Documentary Films

“A Portrait of the Self,” A Film by Mark Whitney


In the late 1960s, Mark Whitney, then a student at UC Santa Cruz, took a course in Cultural Anthropology with the noted anthropologist Gregory Bateson. In Bateson’s seminars Whitney was exposed to cybernetics systems theory, a boundary crossing approach to exploring regulatory systems. Cybernetic theories can be applied to many kinds of systems – including mechanical, biological and cognitive systems – and Whitney found Bateson’s lectures “eye-opening.”


A few years later, when Whitney saw a show of abstract paintings at the Nicholas Wilder Gallery, he felt an immediate sense of connection between Francis’ approach to painting and cybernetic theory, which he felt “resonated and was made manifest” in Sam’s work. After a visit to Francis’ home and studio on West Channel Road in Santa Monica a unique friendship between Mark Whitney and Sam Francis developed which would ultimately result in Whitney being given the rare opportunity to film the artist at work.


Taking an interest in Whitney’s personal projects, Francis helped sponsor some experimental film projects Whitney had become involved in, including filming the movement of water. By 1974 Francis was also allowing Whitney to shoot footage in his studio.


In the spring of 1975 Francis, who was connected with the C.G. Jung Institute of Los Angeles, offered to put money into a film project that would involve interviewing Jung’s surviving colleagues, students and family members. He did so with one condition: that Mark Whitney would be the primary filmmaker for the project. The film “A Matter of Heart,” which features a score by composer John Adams, was not completed until 1985.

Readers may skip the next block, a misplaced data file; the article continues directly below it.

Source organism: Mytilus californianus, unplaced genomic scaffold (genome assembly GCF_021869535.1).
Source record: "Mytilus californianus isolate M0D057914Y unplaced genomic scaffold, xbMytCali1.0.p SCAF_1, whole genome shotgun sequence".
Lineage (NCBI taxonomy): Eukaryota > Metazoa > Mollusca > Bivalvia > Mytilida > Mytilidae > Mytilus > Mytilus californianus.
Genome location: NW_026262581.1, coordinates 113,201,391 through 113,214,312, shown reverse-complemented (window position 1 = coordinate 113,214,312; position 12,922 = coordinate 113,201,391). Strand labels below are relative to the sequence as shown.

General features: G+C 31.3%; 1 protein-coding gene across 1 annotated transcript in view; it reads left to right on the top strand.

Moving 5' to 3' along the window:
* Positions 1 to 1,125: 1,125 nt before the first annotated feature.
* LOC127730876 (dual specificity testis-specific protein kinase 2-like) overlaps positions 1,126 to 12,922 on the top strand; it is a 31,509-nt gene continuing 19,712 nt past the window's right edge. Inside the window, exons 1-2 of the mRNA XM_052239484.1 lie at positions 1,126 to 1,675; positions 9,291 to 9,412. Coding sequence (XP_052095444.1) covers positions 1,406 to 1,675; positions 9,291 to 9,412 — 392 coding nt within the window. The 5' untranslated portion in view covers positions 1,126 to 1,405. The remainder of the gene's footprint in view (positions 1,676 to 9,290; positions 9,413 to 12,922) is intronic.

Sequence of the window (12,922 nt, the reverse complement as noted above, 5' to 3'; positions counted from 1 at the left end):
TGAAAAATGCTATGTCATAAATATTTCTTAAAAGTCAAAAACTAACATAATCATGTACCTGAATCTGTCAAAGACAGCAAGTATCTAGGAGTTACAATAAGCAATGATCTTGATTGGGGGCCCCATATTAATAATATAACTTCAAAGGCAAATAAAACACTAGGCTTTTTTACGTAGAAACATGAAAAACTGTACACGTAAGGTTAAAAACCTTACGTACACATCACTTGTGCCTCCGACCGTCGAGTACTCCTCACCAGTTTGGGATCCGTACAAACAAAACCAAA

In 1978 Whitney was given the opportunity to film Sam at work: the idea was that he would document the creation of a single painting. Because he knew that Francis disliked the idea of the “cult of personality” Whitney knew that the film had to be focused mainly on Francis’ creative process. Using methods he had developed to film water – including the use of cameras that allowed filming at variable speeds – Whitney set out to capture Francis’ painting methods.


Filming Francis, who painted in an almost trancelike state wasn’t easy. “When he was in the act of painting Sam was in a creative sacred space,” Whitney recalls. “He wasn’t going to wait for me…he would never stop.” Shifting between filming speeds and changing film quickly when he ran out, Whitney managed to gather all the footage he could of Francis at work on an untitled painting. It wasn’t until 2007 that a grant from the Sam Francis Foundation allowed Whitney to finally assemble and edit the raw footage into his 19 minute film “A Portrait of the Self.”


A riveting glimpse into the private world of Francis’ studio, “A Portrait of the Self” documents a man who — in Mark Whitney’s words –“totally gave himself over to painting.” Francis himself believed strongly that the creative act was motivated by the artist’s connection to his inner life. “Love and the creative are one,” he wrote, “and reflect the ego’s indwelling urge to know the self.”


For information about ordering “A Portrait of the Self,” please contact the Sam Francis Foundation:

“The Painter Sam Francis,” A film by Jeffrey Perkins